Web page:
Importantly, while there is a financial value attached to these goods and services, whatever credit is accrued in the system by a member must be spent within the system, meaning that the credit cannot be withdrawn and converted into other currencies.
Local currencies seek to keep money in the local economy by encouraging people to spend them on local goods and services. But these currencies can fall down as it is possible to exchange them back into mainstream currencies, taking this cash out of the local economy. As Williams states: “Backed currencies, such as the Bristol Pound scheme, are purchased with sterling at the same value. These currencies are ‘backed’ and also convertible by the businesses using and accumulating them. Mutual credit has the benefit of not being actual money, therefore it tends not to scare the horses and require the same banking licences and protocols.”
In an increasingly precarious economic landscape, the increased liquidity provided by mutual credit can act as a safety valve for SMEs when cash flow is tight. Rather than laying off employees to ease cash flows, wages can be supported (on a voluntary basis) by mutual credits for food shops at a local supermarket, for example, while ensuring the company’s cash reserves don’t fall irreversibly low. “You’re keeping cashflow healthy as you’re trading in other goods and services you need so your reliance on sterling is reduced,” says Williams.
The key inspiration for Williams’ study was the Sardex mutual credit system operating in Sardinia. Set up in 2008, it is primarily a business-to-business (B2B) system that requires firms to offer goods and services to other businesses in return for Sardex credits, which they can then use to make purchases. Members can accrue a debt up to a certain limit, while no interest is paid on the transactions as no money is actually involved, though VAT must still be paid on goods for which it applies. Credits accumulated must be spent on goods and services provided by participating members and within a certain time limit, in order to continue the flow of goods and services around the system.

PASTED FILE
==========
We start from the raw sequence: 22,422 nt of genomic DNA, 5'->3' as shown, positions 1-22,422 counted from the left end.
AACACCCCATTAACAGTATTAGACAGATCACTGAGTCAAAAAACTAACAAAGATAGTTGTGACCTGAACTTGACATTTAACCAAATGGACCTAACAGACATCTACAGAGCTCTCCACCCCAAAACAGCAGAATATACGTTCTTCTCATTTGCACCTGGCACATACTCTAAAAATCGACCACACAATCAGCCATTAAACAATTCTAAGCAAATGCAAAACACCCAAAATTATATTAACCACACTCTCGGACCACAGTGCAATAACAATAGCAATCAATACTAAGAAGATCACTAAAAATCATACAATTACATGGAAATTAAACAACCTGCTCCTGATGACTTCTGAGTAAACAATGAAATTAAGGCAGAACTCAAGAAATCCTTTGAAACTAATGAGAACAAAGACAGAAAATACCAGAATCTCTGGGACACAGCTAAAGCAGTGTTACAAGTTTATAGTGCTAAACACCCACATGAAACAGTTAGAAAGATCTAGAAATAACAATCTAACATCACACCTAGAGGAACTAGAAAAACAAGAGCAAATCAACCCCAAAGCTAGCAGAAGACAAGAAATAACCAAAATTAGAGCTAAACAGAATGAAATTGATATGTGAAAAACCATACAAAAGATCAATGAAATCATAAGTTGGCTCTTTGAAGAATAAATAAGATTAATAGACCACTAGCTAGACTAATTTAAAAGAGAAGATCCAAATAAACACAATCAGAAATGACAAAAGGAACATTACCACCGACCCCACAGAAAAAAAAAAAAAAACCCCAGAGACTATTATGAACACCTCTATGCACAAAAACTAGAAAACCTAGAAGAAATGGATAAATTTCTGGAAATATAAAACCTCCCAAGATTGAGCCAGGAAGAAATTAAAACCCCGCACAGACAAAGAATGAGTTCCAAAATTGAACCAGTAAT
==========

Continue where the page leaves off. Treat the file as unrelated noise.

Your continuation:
The scheme, which now has around 2,900 participating businesses, has facilitated over €84 million in transactions since it was set up, including €40 million of transactions just last year, essentially “€40 million through the trade of goods in services in Sardinia for which businesses didn’t have to dip into their Euro account and damage their cash flow,” says Williams. “This is €40 million that stayed in the bank accounts of small businesses in Sardinia.”
Beyond B2B transactions, Sardex has also set up business-to-employee (B2E) and business-to-customer (B2C) aspects of the system after businesses found that they couldn’t get rid of their Sardex credits quickly enough. The B2E scheme, which employees participate in voluntarily, sees companies offer credits for things like overtime, which employees can then redeem at local businesses. The B2C aspect is served by a credit card, the Sardex Bisoo, where consumers can earn points when they buy goods with euros – like a loyalty card – which they can then use to buy goods through the Sardex system.
Williams claims that if Wales had implemented a mutual credit system in the same vein as the Sardex in 2008, Welsh SMEs would by now be making an additional £256 million in turnover, in addition to £190 million saved. This additional turnover, which would be generated from adopting circular economy principles, ensuring spare capacity and surplus is used, with its full value being exploited rather than wasted, would be crucial in helping local SMEs not just survive, but thrive.
Targeting waste and recycling
Beyond improving SME turnover and resilience, Williams sees a number of ways in which a mutual credit system could reduce waste and boost recycling. Membership of a mutual credit system could be contingent on adopting circular economy principles, to ensure that all members are committed to advancing resource efficiency and making full use of scarce materials. In any case, circular transition has been estimated by the Ellen MacArthur Foundation to provide a benefit of up to £2 billion for Welsh SMEs in an advanced scenario.